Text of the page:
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Man on a Mission



Nick Bice is on a mission. Unlike the Volvo Ocean Race crews who work around the clock when at sea, Bice and his core boatyard crew of 17 have just six days to check and service the six boats that arrived in Auckland on Friday night.


And they’re doing it with an audience. Visitors to the Volvo Ocean Race Village at Viaduct Harbour can visit Pit Lane where the boats on their shore stands tower into the sky. And they can view the sail loft floor and the workshop containers with their unending bustle of activity.


The lofty masts are not on display. The spars and rigs have been wheeled off on trolleys along local streets in the middle of the night, headed to the nearby facility of Southern Spars for their 6,000-mile service.


Bice, a 37-year-old shipwright from Adelaide, South Australia, knows the job from both sides of the dock. He’s raced around the world twice, crewing on ABN Anro and Delta Lloyd before doing it all again twice as shore crew. So this is his fifth trip around the globe and he’s been preparing for it for two years.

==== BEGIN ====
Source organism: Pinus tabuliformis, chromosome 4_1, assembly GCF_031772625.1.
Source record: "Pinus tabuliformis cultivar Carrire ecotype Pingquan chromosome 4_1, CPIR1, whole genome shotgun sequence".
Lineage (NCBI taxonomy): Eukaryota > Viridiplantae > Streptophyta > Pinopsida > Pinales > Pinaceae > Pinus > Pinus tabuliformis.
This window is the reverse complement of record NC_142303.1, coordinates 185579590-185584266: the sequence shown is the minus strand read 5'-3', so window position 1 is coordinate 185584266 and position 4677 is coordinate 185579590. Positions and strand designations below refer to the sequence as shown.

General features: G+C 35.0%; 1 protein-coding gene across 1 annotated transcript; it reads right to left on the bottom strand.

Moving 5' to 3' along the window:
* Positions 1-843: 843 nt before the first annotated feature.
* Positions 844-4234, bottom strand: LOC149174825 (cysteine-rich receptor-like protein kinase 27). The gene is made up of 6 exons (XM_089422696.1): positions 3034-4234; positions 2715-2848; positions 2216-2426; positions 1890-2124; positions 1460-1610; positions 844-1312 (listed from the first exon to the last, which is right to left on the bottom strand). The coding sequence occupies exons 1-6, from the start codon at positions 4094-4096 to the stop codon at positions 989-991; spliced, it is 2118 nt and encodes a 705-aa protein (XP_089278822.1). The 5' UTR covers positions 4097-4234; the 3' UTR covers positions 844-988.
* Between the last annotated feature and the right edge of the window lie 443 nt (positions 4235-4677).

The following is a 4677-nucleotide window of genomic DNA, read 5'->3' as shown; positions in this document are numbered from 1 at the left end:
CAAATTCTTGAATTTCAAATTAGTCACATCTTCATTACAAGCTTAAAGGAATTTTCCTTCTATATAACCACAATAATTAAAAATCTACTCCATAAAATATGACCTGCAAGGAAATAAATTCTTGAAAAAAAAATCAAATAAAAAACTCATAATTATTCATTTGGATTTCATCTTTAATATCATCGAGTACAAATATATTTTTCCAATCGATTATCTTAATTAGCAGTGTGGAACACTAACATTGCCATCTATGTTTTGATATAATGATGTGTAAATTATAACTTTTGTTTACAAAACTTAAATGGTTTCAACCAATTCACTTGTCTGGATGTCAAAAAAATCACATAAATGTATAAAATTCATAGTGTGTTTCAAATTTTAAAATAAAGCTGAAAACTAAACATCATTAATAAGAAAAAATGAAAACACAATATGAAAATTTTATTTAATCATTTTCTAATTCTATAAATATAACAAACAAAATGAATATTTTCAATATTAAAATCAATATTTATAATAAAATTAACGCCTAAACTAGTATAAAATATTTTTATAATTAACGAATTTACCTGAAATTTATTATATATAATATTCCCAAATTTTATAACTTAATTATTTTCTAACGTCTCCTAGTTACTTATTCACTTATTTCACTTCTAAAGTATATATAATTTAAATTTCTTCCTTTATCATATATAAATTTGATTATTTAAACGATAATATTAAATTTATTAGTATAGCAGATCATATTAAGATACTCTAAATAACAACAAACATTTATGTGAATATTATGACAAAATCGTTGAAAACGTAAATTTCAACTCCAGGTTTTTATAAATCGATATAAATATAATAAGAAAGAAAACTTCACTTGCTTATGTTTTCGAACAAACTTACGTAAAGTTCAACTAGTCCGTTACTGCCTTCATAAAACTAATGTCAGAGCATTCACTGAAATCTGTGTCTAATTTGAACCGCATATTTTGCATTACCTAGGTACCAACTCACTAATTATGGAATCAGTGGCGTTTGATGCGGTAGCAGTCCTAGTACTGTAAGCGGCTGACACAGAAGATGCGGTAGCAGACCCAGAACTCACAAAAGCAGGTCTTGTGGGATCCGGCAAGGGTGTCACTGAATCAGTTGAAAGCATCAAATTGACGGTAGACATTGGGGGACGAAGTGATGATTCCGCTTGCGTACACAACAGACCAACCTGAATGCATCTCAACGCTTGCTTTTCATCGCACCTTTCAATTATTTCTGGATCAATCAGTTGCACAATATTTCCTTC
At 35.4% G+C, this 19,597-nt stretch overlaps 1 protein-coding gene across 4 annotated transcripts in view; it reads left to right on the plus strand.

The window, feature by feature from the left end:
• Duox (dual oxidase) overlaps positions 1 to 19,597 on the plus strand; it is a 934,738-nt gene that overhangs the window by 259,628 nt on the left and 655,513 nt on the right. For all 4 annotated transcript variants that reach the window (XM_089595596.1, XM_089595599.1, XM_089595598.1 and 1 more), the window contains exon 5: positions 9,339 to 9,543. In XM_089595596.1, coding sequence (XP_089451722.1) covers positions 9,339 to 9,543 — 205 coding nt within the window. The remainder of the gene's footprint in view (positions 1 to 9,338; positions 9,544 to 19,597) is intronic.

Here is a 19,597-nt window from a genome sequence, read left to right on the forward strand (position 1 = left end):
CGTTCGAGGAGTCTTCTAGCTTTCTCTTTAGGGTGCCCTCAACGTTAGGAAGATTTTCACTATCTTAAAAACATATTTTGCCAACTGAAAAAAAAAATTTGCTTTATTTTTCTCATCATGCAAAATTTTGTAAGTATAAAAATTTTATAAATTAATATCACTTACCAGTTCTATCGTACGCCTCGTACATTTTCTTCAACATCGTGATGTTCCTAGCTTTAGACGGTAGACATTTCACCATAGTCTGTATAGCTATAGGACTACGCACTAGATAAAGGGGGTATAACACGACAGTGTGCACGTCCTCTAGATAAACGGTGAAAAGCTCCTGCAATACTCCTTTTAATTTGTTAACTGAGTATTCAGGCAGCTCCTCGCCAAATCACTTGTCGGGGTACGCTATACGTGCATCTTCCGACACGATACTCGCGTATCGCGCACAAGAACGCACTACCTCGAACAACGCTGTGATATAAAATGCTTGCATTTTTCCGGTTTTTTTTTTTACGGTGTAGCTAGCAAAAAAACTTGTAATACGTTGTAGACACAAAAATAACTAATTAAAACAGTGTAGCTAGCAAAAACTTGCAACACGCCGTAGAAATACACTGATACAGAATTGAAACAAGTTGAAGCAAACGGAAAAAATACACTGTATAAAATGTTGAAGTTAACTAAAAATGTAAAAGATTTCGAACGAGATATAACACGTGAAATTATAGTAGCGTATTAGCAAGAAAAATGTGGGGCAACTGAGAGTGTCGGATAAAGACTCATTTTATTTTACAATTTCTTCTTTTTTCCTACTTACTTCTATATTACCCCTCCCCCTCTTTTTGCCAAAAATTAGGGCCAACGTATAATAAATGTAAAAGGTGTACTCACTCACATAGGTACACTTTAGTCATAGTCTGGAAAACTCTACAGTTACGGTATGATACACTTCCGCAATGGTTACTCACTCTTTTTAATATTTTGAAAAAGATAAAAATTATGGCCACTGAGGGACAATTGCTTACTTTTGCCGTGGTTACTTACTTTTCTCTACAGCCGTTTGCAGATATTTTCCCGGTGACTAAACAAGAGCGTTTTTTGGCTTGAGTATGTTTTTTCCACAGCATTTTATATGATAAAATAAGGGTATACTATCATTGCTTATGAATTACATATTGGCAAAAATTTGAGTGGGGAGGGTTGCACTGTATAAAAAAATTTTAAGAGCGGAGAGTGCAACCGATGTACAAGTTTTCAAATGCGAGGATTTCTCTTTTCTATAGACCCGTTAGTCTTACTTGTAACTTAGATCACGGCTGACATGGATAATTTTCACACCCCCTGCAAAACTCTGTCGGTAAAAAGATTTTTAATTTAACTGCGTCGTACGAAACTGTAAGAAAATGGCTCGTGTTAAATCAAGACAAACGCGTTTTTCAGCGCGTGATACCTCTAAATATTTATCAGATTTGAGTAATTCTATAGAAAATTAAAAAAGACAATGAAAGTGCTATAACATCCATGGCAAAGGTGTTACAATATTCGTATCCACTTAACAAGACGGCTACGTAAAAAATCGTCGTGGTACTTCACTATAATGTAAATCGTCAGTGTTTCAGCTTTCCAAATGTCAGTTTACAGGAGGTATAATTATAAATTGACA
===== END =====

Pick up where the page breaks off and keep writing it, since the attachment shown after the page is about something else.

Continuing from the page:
The personable Aussie describes his team’s task at every stopover as the equivalent of the attention lavished on Formula 1 racers. It involves teardown and maintenance of all moving parts and special attention to issues flagged by the crews. The regular shore team is supplemented by up to 50 specialists from around the world supplied by the manufacturers and suppliers of all the boats’ gear.


Usually the self-sufficient team operates from a 60x20 metre tented structure but here in Auckland they’re housed inside the vast hall of the Viaduct Events Centre.


Sails are sewn and serviced on the portable floor while the dedicated container workshops for every eventuality are arranged on the periphery. A raised stand at one end is a dedicated public viewing platform.


If the level of complexity and obvious detailed organization is impressive, visitors should remember that they’re only seeing half of it. The Volvo Ocean Race operates with two sets of everything needed to service the boats with the gear and equipment leapfrogging ports around the world to guarantee on-time service.


Before the advent for this race of identical one-design boats with common components it was not unusual for crews and shore teams to work around the clock on repairs and modifications. No drama this time. Bice predicts workdays from 8:00 am to 6:00 pm. The show must go on!